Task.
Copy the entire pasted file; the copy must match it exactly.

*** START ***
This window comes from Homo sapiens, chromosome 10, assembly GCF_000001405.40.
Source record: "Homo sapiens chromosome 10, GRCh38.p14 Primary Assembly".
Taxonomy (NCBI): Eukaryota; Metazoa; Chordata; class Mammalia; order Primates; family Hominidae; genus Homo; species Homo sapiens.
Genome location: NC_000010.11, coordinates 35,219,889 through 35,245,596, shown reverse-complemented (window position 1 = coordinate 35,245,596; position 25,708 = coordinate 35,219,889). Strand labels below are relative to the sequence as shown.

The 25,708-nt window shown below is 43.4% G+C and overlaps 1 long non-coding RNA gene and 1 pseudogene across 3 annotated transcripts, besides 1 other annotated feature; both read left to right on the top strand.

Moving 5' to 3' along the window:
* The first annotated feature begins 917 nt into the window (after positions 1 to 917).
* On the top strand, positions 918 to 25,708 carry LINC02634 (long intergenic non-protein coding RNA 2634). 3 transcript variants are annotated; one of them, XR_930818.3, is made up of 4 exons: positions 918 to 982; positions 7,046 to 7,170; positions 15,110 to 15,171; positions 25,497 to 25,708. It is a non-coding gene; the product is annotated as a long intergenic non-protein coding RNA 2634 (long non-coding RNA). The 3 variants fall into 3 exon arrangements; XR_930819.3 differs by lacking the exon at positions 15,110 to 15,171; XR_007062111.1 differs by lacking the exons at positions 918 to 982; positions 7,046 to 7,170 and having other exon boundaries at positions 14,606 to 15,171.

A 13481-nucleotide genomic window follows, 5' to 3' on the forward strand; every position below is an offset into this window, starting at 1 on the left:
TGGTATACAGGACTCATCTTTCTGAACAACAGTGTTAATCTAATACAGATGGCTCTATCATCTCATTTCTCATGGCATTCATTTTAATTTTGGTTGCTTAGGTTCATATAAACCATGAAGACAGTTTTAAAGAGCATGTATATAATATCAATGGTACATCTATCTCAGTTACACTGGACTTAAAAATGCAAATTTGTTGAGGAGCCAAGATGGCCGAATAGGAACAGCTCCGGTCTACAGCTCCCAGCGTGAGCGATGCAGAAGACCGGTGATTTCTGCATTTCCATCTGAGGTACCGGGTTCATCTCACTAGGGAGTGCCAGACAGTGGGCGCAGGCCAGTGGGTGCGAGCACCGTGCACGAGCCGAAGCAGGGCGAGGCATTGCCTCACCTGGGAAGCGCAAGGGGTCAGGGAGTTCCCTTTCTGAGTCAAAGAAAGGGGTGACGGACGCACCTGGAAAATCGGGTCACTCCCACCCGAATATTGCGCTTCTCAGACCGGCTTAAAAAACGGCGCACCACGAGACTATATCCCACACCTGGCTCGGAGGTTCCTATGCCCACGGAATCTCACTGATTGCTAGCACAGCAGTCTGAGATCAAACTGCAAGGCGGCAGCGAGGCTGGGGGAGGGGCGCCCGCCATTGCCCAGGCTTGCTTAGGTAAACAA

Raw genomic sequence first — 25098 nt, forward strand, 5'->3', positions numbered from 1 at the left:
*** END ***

This window comes from Homo sapiens, chromosome 10, assembly GCF_000001405.40.
Source record: "Homo sapiens chromosome 10, GRCh38.p14 Primary Assembly".
Taxonomy (NCBI): Eukaryota; Metazoa; Chordata; class Mammalia; order Primates; family Hominidae; genus Homo; species Homo sapiens.
Genome location: NC_000010.11, coordinates 35,219,889 through 35,245,596, shown reverse-complemented (window position 1 = coordinate 35,245,596; position 25,708 = coordinate 35,219,889). Strand labels below are relative to the sequence as shown.

The 25,708-nt window shown below is 43.4% G+C and overlaps 1 long non-coding RNA gene and 1 pseudogene across 3 annotated transcripts, besides 1 other annotated feature; both read left to right on the top strand.

Moving 5' to 3' along the window:
* The first annotated feature begins 917 nt into the window (after positions 1 to 917).
* On the top strand, positions 918 to 25,708 carry LINC02634 (long intergenic non-protein coding RNA 2634). 3 transcript variants are annotated; one of them, XR_930818.3, is made up of 4 exons: positions 918 to 982; positions 7,046 to 7,170; positions 15,110 to 15,171; positions 25,497 to 25,708. It is a non-coding gene; the product is annotated as a long intergenic non-protein coding RNA 2634 (long non-coding RNA). The 3 variants fall into 3 exon arrangements; XR_930819.3 differs by lacking the exon at positions 15,110 to 15,171; XR_007062111.1 differs by lacking the exons at positions 918 to 982; positions 7,046 to 7,170 and having other exon boundaries at positions 14,606 to 15,171.

A 13481-nucleotide genomic window follows, 5' to 3' on the forward strand; every position below is an offset into this window, starting at 1 on the left:
TGGTATACAGGACTCATCTTTCTGAACAACAGTGTTAATCTAATACAGATGGCTCTATCATCTCATTTCTCATGGCATTCATTTTAATTTTGGTTGCTTAGGTTCATATAAACCATGAAGACAGTTTTAAAGAGCATGTATATAATATCAATGGTACATCTATCTCAGTTACACTGGACTTAAAAATGCAAATTTGTTGAGGAGCCAAGATGGCCGAATAGGAACAGCTCCGGTCTACAGCTCCCAGCGTGAGCGATGCAGAAGACCGGTGATTTCTGCATTTCCATCTGAGGTACCGGGTTCATCTCACTAGGGAGTGCCAGACAGTGGGCGCAGGCCAGTGGGTGCGAGCACCGTGCACGAGCCGAAGCAGGGCGAGGCATTGCCTCACCTGGGAAGCGCAAGGGGTCAGGGAGTTCCCTTTCTGAGTCAAAGAAAGGGGTGACGGACGCACCTGGAAAATCGGGTCACTCCCACCCGAATATTGCGCTTCTCAGACCGGCTTAAAAAACGGCGCACCACGAGACTATATCCCACACCTGGCTCGGAGGTTCCTATGCCCACGGAATCTCACTGATTGCTAGCACAGCAGTCTGAGATCAAACTGCAAGGCGGCAGCGAGGCTGGGGGAGGGGCGCCCGCCATTGCCCAGGCTTGCTTAGGTAAACAA

Raw genomic sequence first — 25098 nt, forward strand, 5'->3', positions numbered from 1 at the left: